It is often cheaper, therefore, to buy your first tarantula from a breeder. You can meet these at reptile shows, or via the Internet. Unlike a pet store, however, there is less redress if anything goes wrong – so choose your breeder carefully to ensure you receive the level of support and customer service needed alongside competitive pricing.

Rescue Opportunities

Lastly, be aware that exotic pet owners have an unfortunate habit of putting their pets up for adoption when the novelty wears off. While most experienced tarantula keepers know that their specimens have inherent value, many newer keepers simply want to get rid of their tarantula as soon as possible – frequently offering them for a very low cost, or even for free.

A great way to save money on tarantulas is therefore to keep an eye on your local newspaper, and visit local pet rehoming shelters. There are also many local Facebook groups for exotic pet keepers, as well as websites like Gumtree and Preloved, where exotic pet owners attempt to adopt out unwanted animals.

If you’re able to be patient in order to pick up a bargain then keeping an eye open for rehoming opportunities can often be your very best source of free or low cost tarantulas.

In Closing

As you can see, there are lots of cheap tarantulas available if you know where to look, and what to look for.

That said, it would be remiss of me not to point out the importance of having a proper budget to provide all the equipment that owning pet tarantulas requires. While there is nothing wrong with trying to save money, it is also important to have enough of a budget for cages, heaters, substrate and so on – as well as ongoing maintenance costs such as buying feeder insects regularly.

Photos c/o The Reptilarium & wwarby

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7 Ways To Save Money When Keeping Exotic Pets http://www.keepingexoticpets.com/7-ways-to-save-money-when-keeping-exotic-pets/ http://www.keepingexoticpets.com/7-ways-to-save-money-when-keeping-exotic-pets/#respond Sat, 08 Jan 2011 14:29:43 +0000 http://www.keepingexoticpets.com/?p=273 Keeping exotic pets is a fascinating and addictive hobby though it can prove to be an expensive if you really start to immerse yourself. Typically exotic pet keepers start off with just one or two animals but when the bug bites your collection can start to grow at an alarming – often with a growing […]

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Keeping exotic pets is a fascinating and addictive hobby though it can prove to be an expensive if you really start to immerse yourself. Typically exotic pet keepers start off with just one or two animals but when the bug bites your collection can start to grow at an alarming – often with a growing interest in the rarer and more expensive species.

Couple that with the need for new cages and equipment and any ways we can save money on our hobby while still putting the health of our pets first can come in handy.

In light of this here are seven easy ways to save a considerable sum of money when keeping exotic pets. I have tried and applied them all over the years and have had some excellent results from these tips. I’d love to hear how you have got on with them – or any tips you feel I have omitted – in the comments section at the end of this article.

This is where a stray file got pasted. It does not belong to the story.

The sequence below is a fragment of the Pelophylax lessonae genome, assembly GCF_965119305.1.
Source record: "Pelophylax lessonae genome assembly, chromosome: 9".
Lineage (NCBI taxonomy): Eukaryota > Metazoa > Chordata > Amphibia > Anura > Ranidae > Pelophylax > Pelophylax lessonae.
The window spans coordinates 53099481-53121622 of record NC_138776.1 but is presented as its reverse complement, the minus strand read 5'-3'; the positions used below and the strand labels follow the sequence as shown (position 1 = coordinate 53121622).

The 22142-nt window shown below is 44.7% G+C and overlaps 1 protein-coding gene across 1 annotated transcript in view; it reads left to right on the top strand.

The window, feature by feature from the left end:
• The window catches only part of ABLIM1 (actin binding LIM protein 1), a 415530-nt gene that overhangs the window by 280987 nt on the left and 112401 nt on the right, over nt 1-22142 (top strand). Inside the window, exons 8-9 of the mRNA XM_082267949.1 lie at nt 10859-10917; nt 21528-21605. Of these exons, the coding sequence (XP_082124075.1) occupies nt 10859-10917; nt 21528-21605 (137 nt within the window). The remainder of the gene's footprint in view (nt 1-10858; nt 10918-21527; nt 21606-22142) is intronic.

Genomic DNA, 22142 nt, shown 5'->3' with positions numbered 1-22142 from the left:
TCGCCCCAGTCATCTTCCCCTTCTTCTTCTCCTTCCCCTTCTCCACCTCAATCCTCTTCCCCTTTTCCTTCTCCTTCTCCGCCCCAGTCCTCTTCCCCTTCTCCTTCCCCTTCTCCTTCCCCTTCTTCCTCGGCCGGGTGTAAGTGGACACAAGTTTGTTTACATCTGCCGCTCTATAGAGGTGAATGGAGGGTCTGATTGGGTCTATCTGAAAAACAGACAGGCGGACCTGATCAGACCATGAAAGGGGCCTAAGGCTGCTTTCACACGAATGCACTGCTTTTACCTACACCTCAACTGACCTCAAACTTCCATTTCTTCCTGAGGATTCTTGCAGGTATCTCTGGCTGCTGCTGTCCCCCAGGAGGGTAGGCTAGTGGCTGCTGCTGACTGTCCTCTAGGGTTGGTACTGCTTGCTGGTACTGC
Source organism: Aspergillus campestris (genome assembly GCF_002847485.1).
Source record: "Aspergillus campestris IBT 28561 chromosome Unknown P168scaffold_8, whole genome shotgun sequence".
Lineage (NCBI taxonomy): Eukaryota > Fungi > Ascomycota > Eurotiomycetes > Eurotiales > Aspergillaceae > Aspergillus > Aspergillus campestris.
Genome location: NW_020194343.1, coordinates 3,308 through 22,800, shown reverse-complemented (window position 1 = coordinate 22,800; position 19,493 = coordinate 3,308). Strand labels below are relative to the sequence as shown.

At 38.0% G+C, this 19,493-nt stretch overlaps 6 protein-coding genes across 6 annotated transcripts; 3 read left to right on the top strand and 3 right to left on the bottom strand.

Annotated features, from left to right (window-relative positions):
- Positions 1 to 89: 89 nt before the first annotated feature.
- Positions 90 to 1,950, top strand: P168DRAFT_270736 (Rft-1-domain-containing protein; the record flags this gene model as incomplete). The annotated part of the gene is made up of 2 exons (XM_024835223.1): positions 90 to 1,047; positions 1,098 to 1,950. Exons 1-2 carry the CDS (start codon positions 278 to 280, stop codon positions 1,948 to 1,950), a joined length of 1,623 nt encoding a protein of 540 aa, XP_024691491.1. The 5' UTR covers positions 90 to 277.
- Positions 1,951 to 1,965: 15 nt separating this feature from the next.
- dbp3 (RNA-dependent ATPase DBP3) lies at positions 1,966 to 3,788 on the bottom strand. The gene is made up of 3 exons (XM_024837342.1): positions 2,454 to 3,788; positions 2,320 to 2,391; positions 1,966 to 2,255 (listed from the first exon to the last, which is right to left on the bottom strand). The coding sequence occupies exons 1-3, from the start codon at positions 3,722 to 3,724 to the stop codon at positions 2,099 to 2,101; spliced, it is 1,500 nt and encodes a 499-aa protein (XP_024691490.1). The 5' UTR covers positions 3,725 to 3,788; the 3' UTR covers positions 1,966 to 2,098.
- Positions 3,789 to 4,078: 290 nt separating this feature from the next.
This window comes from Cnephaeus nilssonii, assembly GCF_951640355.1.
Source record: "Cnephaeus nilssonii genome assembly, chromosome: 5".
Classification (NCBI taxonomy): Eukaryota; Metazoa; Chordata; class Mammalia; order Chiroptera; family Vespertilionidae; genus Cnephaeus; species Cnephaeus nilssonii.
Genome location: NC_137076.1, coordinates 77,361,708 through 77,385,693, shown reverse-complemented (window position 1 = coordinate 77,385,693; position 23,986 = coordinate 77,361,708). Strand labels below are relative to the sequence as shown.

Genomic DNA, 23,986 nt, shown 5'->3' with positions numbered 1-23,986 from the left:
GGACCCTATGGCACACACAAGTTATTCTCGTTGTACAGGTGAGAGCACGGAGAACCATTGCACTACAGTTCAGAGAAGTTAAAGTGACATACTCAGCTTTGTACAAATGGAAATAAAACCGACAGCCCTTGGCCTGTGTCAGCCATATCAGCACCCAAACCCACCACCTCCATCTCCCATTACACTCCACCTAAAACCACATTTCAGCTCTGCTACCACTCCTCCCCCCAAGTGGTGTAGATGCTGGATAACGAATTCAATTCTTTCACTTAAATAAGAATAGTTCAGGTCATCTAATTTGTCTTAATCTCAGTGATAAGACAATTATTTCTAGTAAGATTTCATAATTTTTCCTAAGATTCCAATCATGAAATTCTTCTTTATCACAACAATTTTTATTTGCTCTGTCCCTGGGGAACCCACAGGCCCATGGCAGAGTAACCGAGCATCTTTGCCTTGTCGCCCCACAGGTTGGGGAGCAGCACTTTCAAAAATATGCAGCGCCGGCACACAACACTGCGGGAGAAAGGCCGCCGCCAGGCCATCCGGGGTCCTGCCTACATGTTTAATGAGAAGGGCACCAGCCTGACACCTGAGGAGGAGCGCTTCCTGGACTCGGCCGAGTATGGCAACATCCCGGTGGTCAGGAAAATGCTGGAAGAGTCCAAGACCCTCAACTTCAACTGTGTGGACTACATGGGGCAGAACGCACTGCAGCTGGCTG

Breed Your Own Livefood

We have a whole article here on Keeping Exotic Pets about breeding your own livefood so I won’t go into too many details suffice to say that this technique, while requiring some effort and additional space, can save you a considerable sum of money over the long term (and also ensure you have a wide range of sizes of insects to cater for all your captives).

Grow Your Own Fruit And Vegetables

If you keep exotic pets which feed on fruit and vegetables then why not start a small salad garden where you can grow a range of organic, home-grown produce to save on money, offer the maximum nutrition possible to your pets and also to be sure the food you are giving is chemical-free.

Get Exotic Pet Insurance

Exotic pet insurance may be overkill for a preying mantis or a stick insect but if you are keeping herps – reptiles and amphibians – then it can be a good idea to pay the small monthly sum that proper pet insurance will cost you. There are, unfortunately, very few suppliers of exotic pet insurance but if and when you need it you will be glad that you got insurance when you did.

Build Your Own Vivarium

Wooden vivariums are reasonably simple to build and roughly half of my own vivs were built by me – and I am certainly not an expert in the workshop! It can be fun to design and built your own vivarium to your own specifications and there are a range of resources that can help.

For example I found a supplier of melamine wood who would cut the pieces to the dimensions I need so I just need to fix all the pieces together into the finished article.

Rescue An Exotic Pet

Just as “normal” pets like cats and dogs are sometimes put up for rehoming so it is that from time to time exotic pets need to be rehomed. There are a range of reasons for this from boredom with the animal to a change in personal circumstances but over the years I have rescued quite a number of animals who lived out long and healthy lives with me.

Most recently I rescued a beautiful Cuban tree frog which entered the country in a shipment of fruit and apparently caused quite a bit of fuss in the supermarket where it appeared from a bunch of bananas!

Breed Your Own Exotic Pets

This is a longer-term tip but breeding exotic pets isn’t just a fun and satisfying part of the hobby but can also offset some of your costs. As an example a tarantula may have several hundred babies when their eggs hatch – which can be sold for several dollars each. That’s a lot of new equipment or specimens if you manage to sell them all!

Buy Your Exotic Pet At The Right Size

It’s a strange fact of the exotic pet world that some species are in more demand at certain sizes than others. For example you can often buy a fully-grown adult specimen for a similar price (or even cheaper) than a newborn hatchling. So consider looking around if you have a particular species in mind to see if there is any variation in cost between specimens of different sizes to see if you can save any money this way.